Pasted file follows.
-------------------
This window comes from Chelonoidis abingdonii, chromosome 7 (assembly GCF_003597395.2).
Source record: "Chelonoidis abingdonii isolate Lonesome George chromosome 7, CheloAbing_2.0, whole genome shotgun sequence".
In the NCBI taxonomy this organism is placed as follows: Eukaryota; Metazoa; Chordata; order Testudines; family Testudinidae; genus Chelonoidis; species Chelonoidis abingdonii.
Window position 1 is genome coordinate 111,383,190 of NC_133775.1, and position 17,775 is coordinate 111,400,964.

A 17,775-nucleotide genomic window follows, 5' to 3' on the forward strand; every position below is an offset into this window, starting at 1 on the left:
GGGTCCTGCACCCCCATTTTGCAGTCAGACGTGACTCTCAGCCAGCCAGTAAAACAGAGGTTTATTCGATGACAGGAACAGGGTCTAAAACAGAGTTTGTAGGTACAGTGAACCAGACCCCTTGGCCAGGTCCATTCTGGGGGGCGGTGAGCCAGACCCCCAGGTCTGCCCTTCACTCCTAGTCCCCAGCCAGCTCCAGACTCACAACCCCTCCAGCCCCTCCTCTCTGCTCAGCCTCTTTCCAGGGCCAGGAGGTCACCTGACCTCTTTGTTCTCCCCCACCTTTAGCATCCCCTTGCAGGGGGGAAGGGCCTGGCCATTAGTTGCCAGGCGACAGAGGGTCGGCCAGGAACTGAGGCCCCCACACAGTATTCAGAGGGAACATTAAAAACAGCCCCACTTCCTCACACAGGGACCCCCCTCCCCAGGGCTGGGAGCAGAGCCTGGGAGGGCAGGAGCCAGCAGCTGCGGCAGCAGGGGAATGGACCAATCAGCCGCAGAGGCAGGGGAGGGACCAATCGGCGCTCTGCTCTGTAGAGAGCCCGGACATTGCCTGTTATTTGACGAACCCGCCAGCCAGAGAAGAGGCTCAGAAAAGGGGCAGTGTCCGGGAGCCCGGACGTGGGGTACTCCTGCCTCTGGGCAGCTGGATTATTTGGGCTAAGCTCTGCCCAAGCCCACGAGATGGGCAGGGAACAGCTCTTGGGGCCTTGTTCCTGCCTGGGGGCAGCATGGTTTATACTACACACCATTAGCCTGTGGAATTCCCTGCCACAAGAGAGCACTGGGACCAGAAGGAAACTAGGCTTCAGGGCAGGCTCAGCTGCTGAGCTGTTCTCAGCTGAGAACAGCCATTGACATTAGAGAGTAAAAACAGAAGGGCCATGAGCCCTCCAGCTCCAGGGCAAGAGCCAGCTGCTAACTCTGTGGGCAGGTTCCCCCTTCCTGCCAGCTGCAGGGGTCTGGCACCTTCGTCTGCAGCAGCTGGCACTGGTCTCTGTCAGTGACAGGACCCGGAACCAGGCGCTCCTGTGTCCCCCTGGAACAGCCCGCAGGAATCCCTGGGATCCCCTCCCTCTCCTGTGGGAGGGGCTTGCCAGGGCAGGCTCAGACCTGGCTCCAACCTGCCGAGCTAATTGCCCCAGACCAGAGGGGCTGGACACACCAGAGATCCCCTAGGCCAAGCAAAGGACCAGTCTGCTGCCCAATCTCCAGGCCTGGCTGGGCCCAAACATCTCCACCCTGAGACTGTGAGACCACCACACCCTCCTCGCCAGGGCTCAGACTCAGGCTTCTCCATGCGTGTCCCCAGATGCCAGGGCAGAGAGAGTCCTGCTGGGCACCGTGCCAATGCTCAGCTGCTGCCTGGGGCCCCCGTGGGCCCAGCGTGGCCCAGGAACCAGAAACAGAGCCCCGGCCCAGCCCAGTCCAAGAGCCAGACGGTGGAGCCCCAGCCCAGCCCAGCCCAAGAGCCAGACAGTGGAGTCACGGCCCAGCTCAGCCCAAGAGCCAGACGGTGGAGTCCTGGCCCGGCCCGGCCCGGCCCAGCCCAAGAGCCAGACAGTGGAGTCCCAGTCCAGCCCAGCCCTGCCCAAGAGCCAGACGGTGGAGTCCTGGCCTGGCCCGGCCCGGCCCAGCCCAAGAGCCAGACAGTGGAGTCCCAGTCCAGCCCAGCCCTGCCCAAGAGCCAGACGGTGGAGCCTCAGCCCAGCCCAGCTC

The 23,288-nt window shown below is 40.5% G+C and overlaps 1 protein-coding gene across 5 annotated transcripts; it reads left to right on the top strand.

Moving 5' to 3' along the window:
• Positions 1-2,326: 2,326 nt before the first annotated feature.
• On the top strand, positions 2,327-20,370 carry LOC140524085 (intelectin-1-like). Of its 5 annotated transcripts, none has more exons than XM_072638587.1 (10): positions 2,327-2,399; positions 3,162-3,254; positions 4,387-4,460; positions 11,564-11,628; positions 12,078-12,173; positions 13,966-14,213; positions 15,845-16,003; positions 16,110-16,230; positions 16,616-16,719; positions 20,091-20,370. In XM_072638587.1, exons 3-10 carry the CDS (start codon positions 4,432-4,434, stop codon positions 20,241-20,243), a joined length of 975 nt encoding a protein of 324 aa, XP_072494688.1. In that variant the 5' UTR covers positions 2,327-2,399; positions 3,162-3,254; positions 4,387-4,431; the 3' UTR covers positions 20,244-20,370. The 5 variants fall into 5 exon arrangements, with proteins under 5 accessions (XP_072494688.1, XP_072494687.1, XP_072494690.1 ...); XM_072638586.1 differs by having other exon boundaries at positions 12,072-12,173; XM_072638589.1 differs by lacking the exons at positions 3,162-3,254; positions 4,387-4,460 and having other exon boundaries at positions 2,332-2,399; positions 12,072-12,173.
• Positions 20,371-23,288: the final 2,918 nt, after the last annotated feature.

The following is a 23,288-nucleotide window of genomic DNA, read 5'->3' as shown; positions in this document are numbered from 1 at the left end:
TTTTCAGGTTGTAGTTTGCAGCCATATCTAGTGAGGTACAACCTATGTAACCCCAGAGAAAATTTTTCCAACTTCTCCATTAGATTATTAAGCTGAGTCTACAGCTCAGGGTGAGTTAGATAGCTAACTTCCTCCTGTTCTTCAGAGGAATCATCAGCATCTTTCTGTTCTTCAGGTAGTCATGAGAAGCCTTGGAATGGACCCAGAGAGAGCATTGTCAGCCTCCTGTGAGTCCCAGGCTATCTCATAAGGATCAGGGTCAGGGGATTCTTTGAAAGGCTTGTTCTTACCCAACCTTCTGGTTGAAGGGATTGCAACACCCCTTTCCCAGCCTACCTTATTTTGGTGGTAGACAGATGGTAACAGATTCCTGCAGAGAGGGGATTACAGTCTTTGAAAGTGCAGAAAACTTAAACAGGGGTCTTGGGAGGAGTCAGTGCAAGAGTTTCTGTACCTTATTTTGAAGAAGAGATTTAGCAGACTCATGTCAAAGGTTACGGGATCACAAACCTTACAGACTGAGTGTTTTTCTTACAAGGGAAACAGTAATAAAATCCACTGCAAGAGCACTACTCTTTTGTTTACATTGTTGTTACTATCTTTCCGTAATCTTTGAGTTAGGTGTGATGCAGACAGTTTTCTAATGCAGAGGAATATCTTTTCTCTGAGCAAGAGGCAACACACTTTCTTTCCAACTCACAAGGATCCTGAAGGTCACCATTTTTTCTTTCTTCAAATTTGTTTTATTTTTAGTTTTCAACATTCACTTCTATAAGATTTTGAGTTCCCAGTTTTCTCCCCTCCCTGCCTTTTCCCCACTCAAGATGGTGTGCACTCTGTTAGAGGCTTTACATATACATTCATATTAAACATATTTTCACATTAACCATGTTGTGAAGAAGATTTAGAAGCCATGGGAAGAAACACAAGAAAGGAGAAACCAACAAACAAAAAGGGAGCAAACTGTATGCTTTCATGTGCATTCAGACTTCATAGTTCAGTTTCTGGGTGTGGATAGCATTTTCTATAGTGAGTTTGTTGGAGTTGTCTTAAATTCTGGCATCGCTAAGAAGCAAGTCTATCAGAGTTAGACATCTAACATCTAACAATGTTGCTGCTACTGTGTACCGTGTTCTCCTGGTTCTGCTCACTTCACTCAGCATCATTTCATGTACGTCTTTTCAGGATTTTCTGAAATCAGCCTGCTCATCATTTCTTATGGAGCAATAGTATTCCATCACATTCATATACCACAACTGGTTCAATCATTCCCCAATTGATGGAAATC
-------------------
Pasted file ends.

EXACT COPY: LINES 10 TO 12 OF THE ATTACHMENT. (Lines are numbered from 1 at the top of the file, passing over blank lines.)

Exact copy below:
• On the top strand, positions 2,327-20,370 carry LOC140524085 (intelectin-1-like). Of its 5 annotated transcripts, none has more exons than XM_072638587.1 (10): positions 2,327-2,399; positions 3,162-3,254; positions 4,387-4,460; positions 11,564-11,628; positions 12,078-12,173; positions 13,966-14,213; positions 15,845-16,003; positions 16,110-16,230; positions 16,616-16,719; positions 20,091-20,370. In XM_072638587.1, exons 3-10 carry the CDS (start codon positions 4,432-4,434, stop codon positions 20,241-20,243), a joined length of 975 nt encoding a protein of 324 aa, XP_072494688.1. In that variant the 5' UTR covers positions 2,327-2,399; positions 3,162-3,254; positions 4,387-4,431; the 3' UTR covers positions 20,244-20,370. The 5 variants fall into 5 exon arrangements, with proteins under 5 accessions (XP_072494688.1, XP_072494687.1, XP_072494690.1 ...); XM_072638586.1 differs by having other exon boundaries at positions 12,072-12,173; XM_072638589.1 differs by lacking the exons at positions 3,162-3,254; positions 4,387-4,460 and having other exon boundaries at positions 2,332-2,399; positions 12,072-12,173.
• Positions 20,371-23,288: the final 2,918 nt, after the last annotated feature.

The following is a 23,288-nucleotide window of genomic DNA, read 5'->3' as shown; positions in this document are numbered from 1 at the left end: